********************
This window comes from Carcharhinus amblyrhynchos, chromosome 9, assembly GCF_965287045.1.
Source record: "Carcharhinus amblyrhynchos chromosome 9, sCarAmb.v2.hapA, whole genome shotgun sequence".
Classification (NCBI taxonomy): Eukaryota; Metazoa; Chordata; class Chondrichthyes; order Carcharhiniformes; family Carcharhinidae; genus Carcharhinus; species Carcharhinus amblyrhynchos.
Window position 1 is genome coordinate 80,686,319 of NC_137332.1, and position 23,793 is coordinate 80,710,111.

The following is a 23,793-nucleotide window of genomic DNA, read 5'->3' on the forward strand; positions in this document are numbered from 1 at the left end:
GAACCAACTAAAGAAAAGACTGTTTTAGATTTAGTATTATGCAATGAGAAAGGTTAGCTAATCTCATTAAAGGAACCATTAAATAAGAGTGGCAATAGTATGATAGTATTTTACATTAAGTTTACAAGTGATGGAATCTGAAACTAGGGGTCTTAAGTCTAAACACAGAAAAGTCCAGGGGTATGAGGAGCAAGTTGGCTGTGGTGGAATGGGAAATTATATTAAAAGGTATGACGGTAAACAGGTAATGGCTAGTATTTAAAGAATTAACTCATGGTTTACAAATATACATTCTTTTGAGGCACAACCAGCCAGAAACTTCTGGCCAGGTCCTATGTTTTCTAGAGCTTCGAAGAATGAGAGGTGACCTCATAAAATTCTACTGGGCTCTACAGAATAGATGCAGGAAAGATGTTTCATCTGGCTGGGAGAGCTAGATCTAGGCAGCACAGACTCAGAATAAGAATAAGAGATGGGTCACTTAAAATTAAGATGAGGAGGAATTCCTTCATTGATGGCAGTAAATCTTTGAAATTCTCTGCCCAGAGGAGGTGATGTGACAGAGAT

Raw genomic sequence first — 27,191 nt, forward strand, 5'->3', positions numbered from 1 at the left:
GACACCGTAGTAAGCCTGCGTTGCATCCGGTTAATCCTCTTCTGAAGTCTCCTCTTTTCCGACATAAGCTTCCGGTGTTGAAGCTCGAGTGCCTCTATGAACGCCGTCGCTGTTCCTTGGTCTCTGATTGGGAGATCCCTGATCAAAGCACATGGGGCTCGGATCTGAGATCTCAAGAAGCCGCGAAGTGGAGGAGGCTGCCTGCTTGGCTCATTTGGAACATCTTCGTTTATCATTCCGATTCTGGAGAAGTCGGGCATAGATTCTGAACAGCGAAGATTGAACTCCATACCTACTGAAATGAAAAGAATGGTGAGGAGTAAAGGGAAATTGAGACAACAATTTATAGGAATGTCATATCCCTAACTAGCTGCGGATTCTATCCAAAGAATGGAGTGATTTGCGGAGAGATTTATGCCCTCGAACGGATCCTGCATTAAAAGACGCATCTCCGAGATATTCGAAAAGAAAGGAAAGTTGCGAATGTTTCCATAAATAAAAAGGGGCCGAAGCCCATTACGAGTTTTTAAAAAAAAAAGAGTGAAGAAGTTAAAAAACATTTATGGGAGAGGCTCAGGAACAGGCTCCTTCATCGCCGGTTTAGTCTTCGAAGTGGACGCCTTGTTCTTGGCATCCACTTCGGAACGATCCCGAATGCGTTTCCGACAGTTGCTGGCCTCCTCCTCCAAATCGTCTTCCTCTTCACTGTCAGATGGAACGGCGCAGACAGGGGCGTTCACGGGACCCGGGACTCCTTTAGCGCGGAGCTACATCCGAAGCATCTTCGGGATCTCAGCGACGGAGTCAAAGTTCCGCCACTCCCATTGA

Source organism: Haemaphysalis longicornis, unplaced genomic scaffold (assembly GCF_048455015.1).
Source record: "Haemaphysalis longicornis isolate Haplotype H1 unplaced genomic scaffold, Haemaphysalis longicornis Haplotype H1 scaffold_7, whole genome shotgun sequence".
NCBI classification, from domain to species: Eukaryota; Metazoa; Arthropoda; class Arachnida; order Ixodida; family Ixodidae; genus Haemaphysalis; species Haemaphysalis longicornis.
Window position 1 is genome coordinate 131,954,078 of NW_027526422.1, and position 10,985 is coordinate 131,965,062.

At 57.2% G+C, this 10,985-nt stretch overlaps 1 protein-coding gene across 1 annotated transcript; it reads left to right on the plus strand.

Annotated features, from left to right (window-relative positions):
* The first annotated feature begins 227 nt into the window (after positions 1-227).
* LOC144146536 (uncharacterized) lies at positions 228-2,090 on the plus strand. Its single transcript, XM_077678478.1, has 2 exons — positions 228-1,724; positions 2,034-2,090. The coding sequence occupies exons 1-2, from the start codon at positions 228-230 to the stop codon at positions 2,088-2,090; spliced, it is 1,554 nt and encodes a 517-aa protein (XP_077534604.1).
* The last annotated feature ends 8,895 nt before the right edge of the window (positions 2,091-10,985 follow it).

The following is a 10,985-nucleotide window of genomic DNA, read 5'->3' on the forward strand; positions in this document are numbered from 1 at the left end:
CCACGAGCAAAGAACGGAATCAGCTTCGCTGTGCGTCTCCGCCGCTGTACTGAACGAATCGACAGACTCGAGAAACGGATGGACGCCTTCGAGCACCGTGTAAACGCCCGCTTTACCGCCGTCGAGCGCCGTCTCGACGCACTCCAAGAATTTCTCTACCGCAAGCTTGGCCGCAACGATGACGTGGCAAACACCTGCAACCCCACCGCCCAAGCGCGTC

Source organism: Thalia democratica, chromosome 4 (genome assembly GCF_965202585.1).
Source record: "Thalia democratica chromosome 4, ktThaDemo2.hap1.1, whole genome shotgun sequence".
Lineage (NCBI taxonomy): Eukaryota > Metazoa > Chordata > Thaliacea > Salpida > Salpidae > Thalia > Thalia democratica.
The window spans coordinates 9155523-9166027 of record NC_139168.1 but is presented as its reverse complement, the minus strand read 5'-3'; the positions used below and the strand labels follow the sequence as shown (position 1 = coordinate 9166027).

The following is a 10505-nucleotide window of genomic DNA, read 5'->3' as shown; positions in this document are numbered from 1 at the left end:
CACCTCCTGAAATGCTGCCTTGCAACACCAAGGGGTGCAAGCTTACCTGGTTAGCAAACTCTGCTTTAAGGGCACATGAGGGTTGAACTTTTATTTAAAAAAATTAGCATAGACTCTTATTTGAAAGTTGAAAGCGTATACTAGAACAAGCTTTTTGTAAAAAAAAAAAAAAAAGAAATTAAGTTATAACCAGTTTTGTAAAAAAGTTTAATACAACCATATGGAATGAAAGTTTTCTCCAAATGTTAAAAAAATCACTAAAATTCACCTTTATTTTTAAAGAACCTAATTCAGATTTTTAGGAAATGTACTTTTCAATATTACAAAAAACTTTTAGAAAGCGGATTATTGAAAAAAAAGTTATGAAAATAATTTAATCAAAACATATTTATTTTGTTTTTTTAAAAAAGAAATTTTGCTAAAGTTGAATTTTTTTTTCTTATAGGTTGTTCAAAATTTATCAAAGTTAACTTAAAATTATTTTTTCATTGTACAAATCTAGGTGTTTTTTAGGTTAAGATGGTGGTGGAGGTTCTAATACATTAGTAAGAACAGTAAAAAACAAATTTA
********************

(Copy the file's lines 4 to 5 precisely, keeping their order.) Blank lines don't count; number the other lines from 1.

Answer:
Window position 1 is genome coordinate 80,686,319 of NC_137332.1, and position 23,793 is coordinate 80,710,111.

The following is a 23,793-nucleotide window of genomic DNA, read 5'->3' on the forward strand; positions in this document are numbered from 1 at the left end: